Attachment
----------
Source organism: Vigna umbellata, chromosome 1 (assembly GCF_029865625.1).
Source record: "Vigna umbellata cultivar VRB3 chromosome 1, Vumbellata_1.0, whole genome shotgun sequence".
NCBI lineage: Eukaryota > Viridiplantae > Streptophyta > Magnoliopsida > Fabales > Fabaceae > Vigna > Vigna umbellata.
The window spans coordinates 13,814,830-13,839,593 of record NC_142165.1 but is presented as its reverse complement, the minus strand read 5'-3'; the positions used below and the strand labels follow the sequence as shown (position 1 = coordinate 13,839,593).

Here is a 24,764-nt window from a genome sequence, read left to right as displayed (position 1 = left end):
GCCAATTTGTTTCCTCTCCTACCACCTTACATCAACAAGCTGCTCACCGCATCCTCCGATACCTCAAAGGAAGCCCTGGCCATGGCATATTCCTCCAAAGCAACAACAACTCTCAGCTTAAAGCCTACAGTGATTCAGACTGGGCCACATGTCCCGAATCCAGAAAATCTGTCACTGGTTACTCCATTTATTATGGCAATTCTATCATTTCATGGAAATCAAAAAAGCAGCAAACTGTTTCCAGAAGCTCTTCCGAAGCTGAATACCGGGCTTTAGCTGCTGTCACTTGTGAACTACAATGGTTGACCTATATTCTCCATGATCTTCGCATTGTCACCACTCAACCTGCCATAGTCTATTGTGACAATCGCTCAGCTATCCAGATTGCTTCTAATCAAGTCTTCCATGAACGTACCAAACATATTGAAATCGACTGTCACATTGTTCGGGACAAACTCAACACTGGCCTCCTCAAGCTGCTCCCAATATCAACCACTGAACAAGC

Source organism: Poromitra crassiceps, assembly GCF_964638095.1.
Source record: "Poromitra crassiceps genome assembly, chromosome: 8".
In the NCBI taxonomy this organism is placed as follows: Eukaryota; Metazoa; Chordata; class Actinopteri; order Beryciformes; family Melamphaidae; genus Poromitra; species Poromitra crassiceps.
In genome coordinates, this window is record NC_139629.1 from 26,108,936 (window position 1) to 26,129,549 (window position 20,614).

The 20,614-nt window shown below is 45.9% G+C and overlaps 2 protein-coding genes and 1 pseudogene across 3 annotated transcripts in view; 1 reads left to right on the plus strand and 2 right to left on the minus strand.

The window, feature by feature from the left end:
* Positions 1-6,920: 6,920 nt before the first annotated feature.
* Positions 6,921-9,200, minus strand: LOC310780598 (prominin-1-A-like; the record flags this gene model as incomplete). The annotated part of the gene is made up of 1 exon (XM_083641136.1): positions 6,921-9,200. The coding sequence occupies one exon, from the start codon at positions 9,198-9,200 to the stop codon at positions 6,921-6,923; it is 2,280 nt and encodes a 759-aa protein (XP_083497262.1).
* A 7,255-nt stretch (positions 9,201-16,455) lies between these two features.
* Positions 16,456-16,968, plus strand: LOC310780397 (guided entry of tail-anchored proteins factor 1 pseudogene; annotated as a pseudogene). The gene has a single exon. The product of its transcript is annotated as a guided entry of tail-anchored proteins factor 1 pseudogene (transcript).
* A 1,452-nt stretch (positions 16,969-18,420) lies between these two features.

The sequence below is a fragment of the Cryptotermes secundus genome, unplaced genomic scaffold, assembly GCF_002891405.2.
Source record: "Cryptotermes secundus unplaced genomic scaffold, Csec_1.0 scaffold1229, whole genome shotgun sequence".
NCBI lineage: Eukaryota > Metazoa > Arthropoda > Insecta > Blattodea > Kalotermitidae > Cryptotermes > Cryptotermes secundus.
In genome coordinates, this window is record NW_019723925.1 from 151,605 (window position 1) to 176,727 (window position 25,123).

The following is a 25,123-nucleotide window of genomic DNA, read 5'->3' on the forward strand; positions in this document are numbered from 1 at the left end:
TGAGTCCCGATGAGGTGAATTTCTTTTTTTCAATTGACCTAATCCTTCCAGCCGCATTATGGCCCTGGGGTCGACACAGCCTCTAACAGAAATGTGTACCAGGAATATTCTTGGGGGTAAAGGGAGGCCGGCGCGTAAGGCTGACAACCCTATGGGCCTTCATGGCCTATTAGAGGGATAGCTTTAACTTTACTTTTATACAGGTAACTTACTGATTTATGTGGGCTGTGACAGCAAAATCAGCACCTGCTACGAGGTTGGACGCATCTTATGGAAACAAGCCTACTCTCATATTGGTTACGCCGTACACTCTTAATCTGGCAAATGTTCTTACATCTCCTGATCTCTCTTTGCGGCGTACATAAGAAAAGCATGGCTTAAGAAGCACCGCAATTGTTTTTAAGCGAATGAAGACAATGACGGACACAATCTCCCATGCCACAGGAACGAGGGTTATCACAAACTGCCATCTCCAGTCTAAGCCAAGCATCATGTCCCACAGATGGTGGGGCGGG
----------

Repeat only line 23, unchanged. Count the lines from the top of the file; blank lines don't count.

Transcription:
TGAGTCCCGATGAGGTGAATTTCTTTTTTTCAATTGACCTAATCCTTCCAGCCGCATTATGGCCCTGGGGTCGACACAGCCTCTAACAGAAATGTGTACCAGGAATATTCTTGGGGGTAAAGGGAGGCCGGCGCGTAAGGCTGACAACCCTATGGGCCTTCATGGCCTATTAGAGGGATAGCTTTAACTTTACTTTTATACAGGTAACTTACTGATTTATGTGGGCTGTGACAGCAAAATCAGCACCTGCTACGAGGTTGGACGCATCTTATGGAAACAAGCCTACTCTCATATTGGTTACGCCGTACACTCTTAATCTGGCAAATGTTCTTACATCTCCTGATCTCTCTTTGCGGCGTACATAAGAAAAGCATGGCTTAAGAAGCACCGCAATTGTTTTTAAGCGAATGAAGACAATGACGGACACAATCTCCCATGCCACAGGAACGAGGGTTATCACAAACTGCCATCTCCAGTCTAAGCCAAGCATCATGTCCCACAGATGGTGGGGCGGG